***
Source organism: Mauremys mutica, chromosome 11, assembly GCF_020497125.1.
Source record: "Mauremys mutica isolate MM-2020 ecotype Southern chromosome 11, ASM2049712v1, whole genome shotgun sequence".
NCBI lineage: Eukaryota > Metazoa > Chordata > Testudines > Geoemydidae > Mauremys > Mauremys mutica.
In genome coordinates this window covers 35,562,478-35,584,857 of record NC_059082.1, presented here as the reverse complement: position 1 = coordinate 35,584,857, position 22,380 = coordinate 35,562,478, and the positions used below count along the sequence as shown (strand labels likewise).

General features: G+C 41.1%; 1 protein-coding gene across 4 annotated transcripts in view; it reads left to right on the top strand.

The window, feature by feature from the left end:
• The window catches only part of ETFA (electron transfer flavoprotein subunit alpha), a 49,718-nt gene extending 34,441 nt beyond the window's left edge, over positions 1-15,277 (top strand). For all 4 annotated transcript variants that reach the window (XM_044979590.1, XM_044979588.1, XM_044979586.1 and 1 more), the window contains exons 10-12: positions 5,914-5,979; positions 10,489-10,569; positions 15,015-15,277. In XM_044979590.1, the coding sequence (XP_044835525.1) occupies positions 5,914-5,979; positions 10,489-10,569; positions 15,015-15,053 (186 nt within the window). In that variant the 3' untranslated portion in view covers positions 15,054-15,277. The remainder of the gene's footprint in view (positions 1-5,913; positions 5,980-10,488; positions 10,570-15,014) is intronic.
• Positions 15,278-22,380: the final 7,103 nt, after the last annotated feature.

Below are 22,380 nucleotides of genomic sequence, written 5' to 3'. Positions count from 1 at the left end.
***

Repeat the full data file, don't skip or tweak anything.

Source organism: Mauremys mutica, chromosome 11, assembly GCF_020497125.1.
Source record: "Mauremys mutica isolate MM-2020 ecotype Southern chromosome 11, ASM2049712v1, whole genome shotgun sequence".
NCBI lineage: Eukaryota > Metazoa > Chordata > Testudines > Geoemydidae > Mauremys > Mauremys mutica.
In genome coordinates this window covers 35,562,478-35,584,857 of record NC_059082.1, presented here as the reverse complement: position 1 = coordinate 35,584,857, position 22,380 = coordinate 35,562,478, and the positions used below count along the sequence as shown (strand labels likewise).

General features: G+C 41.1%; 1 protein-coding gene across 4 annotated transcripts in view; it reads left to right on the top strand.

The window, feature by feature from the left end:
• The window catches only part of ETFA (electron transfer flavoprotein subunit alpha), a 49,718-nt gene extending 34,441 nt beyond the window's left edge, over positions 1-15,277 (top strand). For all 4 annotated transcript variants that reach the window (XM_044979590.1, XM_044979588.1, XM_044979586.1 and 1 more), the window contains exons 10-12: positions 5,914-5,979; positions 10,489-10,569; positions 15,015-15,277. In XM_044979590.1, the coding sequence (XP_044835525.1) occupies positions 5,914-5,979; positions 10,489-10,569; positions 15,015-15,053 (186 nt within the window). In that variant the 3' untranslated portion in view covers positions 15,054-15,277. The remainder of the gene's footprint in view (positions 1-5,913; positions 5,980-10,488; positions 10,570-15,014) is intronic.
• Positions 15,278-22,380: the final 7,103 nt, after the last annotated feature.

Below are 22,380 nucleotides of genomic sequence, written 5' to 3'. Positions count from 1 at the left end.